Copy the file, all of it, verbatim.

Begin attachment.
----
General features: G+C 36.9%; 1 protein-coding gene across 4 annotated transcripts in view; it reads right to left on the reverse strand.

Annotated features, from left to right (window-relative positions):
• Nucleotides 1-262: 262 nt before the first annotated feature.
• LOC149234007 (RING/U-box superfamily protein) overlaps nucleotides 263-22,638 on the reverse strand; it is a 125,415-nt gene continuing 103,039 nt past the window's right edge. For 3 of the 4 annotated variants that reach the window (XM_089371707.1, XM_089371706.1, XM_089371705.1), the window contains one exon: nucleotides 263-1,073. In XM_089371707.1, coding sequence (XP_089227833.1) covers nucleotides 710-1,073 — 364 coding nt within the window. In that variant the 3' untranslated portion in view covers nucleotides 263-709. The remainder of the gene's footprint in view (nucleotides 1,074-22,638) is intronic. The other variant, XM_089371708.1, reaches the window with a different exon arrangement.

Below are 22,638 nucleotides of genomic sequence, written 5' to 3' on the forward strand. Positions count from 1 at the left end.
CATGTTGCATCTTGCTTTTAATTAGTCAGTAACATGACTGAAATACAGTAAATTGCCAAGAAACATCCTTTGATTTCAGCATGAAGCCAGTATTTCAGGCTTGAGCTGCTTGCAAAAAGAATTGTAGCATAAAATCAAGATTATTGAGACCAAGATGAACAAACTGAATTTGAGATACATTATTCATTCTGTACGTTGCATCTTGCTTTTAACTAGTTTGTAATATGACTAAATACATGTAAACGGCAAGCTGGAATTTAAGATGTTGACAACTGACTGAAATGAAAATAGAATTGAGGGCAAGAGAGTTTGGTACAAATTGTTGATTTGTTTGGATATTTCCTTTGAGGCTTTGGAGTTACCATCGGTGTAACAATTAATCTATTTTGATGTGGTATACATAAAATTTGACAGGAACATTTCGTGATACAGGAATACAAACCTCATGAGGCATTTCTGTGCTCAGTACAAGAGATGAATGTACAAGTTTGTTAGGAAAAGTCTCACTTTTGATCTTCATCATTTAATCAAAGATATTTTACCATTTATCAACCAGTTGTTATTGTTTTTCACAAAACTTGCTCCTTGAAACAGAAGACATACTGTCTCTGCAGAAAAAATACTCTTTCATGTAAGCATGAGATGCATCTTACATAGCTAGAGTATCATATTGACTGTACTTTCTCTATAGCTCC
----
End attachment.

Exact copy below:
General features: G+C 36.9%; 1 protein-coding gene across 4 annotated transcripts in view; it reads right to left on the reverse strand.

Annotated features, from left to right (window-relative positions):
• Nucleotides 1-262: 262 nt before the first annotated feature.
• LOC149234007 (RING/U-box superfamily protein) overlaps nucleotides 263-22,638 on the reverse strand; it is a 125,415-nt gene continuing 103,039 nt past the window's right edge. For 3 of the 4 annotated variants that reach the window (XM_089371707.1, XM_089371706.1, XM_089371705.1), the window contains one exon: nucleotides 263-1,073. In XM_089371707.1, coding sequence (XP_089227833.1) covers nucleotides 710-1,073 — 364 coding nt within the window. In that variant the 3' untranslated portion in view covers nucleotides 263-709. The remainder of the gene's footprint in view (nucleotides 1,074-22,638) is intronic. The other variant, XM_089371708.1, reaches the window with a different exon arrangement.

Below are 22,638 nucleotides of genomic sequence, written 5' to 3' on the forward strand. Positions count from 1 at the left end.
CATGTTGCATCTTGCTTTTAATTAGTCAGTAACATGACTGAAATACAGTAAATTGCCAAGAAACATCCTTTGATTTCAGCATGAAGCCAGTATTTCAGGCTTGAGCTGCTTGCAAAAAGAATTGTAGCATAAAATCAAGATTATTGAGACCAAGATGAACAAACTGAATTTGAGATACATTATTCATTCTGTACGTTGCATCTTGCTTTTAACTAGTTTGTAATATGACTAAATACATGTAAACGGCAAGCTGGAATTTAAGATGTTGACAACTGACTGAAATGAAAATAGAATTGAGGGCAAGAGAGTTTGGTACAAATTGTTGATTTGTTTGGATATTTCCTTTGAGGCTTTGGAGTTACCATCGGTGTAACAATTAATCTATTTTGATGTGGTATACATAAAATTTGACAGGAACATTTCGTGATACAGGAATACAAACCTCATGAGGCATTTCTGTGCTCAGTACAAGAGATGAATGTACAAGTTTGTTAGGAAAAGTCTCACTTTTGATCTTCATCATTTAATCAAAGATATTTTACCATTTATCAACCAGTTGTTATTGTTTTTCACAAAACTTGCTCCTTGAAACAGAAGACATACTGTCTCTGCAGAAAAAATACTCTTTCATGTAAGCATGAGATGCATCTTACATAGCTAGAGTATCATATTGACTGTACTTTCTCTATAGCTCC